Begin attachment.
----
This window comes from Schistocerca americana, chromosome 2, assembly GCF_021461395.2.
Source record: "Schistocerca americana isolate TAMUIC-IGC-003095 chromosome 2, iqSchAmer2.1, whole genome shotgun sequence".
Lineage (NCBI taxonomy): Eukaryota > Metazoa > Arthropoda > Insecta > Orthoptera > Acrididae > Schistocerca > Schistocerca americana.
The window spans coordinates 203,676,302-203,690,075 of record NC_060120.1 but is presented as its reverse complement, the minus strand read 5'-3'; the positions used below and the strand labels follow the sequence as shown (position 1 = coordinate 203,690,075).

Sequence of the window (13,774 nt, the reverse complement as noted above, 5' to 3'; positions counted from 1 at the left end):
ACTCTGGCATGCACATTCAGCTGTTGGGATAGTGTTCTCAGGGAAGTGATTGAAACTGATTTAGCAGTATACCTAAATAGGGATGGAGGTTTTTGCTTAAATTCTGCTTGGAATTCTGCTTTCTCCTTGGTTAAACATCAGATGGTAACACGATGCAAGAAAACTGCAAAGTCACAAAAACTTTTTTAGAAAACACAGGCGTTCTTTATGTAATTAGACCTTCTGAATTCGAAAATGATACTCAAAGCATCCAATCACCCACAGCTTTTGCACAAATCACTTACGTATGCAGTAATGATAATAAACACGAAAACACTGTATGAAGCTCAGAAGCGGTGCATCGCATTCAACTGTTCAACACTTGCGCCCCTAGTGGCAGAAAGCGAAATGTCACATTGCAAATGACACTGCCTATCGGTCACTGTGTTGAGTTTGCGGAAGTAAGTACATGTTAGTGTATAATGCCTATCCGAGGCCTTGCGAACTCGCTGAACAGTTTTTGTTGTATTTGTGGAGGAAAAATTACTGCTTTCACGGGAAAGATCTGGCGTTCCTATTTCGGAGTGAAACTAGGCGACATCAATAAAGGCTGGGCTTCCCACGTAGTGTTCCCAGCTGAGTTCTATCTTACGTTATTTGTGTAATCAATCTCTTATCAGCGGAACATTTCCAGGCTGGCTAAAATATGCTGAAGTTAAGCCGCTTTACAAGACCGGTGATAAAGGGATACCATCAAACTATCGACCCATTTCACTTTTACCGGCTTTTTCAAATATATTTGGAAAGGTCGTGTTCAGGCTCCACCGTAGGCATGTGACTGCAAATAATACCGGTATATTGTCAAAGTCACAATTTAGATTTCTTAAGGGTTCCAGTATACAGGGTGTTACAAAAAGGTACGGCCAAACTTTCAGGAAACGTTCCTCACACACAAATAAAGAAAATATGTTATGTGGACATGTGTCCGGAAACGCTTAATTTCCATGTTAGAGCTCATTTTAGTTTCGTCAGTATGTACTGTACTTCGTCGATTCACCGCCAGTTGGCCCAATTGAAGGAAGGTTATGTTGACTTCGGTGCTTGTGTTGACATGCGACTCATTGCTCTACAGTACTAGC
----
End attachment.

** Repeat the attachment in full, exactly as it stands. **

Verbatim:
This window comes from Schistocerca americana, chromosome 2, assembly GCF_021461395.2.
Source record: "Schistocerca americana isolate TAMUIC-IGC-003095 chromosome 2, iqSchAmer2.1, whole genome shotgun sequence".
Lineage (NCBI taxonomy): Eukaryota > Metazoa > Arthropoda > Insecta > Orthoptera > Acrididae > Schistocerca > Schistocerca americana.
The window spans coordinates 203,676,302-203,690,075 of record NC_060120.1 but is presented as its reverse complement, the minus strand read 5'-3'; the positions used below and the strand labels follow the sequence as shown (position 1 = coordinate 203,690,075).

Sequence of the window (13,774 nt, the reverse complement as noted above, 5' to 3'; positions counted from 1 at the left end):
ACTCTGGCATGCACATTCAGCTGTTGGGATAGTGTTCTCAGGGAAGTGATTGAAACTGATTTAGCAGTATACCTAAATAGGGATGGAGGTTTTTGCTTAAATTCTGCTTGGAATTCTGCTTTCTCCTTGGTTAAACATCAGATGGTAACACGATGCAAGAAAACTGCAAAGTCACAAAAACTTTTTTAGAAAACACAGGCGTTCTTTATGTAATTAGACCTTCTGAATTCGAAAATGATACTCAAAGCATCCAATCACCCACAGCTTTTGCACAAATCACTTACGTATGCAGTAATGATAATAAACACGAAAACACTGTATGAAGCTCAGAAGCGGTGCATCGCATTCAACTGTTCAACACTTGCGCCCCTAGTGGCAGAAAGCGAAATGTCACATTGCAAATGACACTGCCTATCGGTCACTGTGTTGAGTTTGCGGAAGTAAGTACATGTTAGTGTATAATGCCTATCCGAGGCCTTGCGAACTCGCTGAACAGTTTTTGTTGTATTTGTGGAGGAAAAATTACTGCTTTCACGGGAAAGATCTGGCGTTCCTATTTCGGAGTGAAACTAGGCGACATCAATAAAGGCTGGGCTTCCCACGTAGTGTTCCCAGCTGAGTTCTATCTTACGTTATTTGTGTAATCAATCTCTTATCAGCGGAACATTTCCAGGCTGGCTAAAATATGCTGAAGTTAAGCCGCTTTACAAGACCGGTGATAAAGGGATACCATCAAACTATCGACCCATTTCACTTTTACCGGCTTTTTCAAATATATTTGGAAAGGTCGTGTTCAGGCTCCACCGTAGGCATGTGACTGCAAATAATACCGGTATATTGTCAAAGTCACAATTTAGATTTCTTAAGGGTTCCAGTATACAGGGTGTTACAAAAAGGTACGGCCAAACTTTCAGGAAACGTTCCTCACACACAAATAAAGAAAATATGTTATGTGGACATGTGTCCGGAAACGCTTAATTTCCATGTTAGAGCTCATTTTAGTTTCGTCAGTATGTACTGTACTTCGTCGATTCACCGCCAGTTGGCCCAATTGAAGGAAGGTTATGTTGACTTCGGTGCTTGTGTTGACATGCGACTCATTGCTCTACAGTACTAGC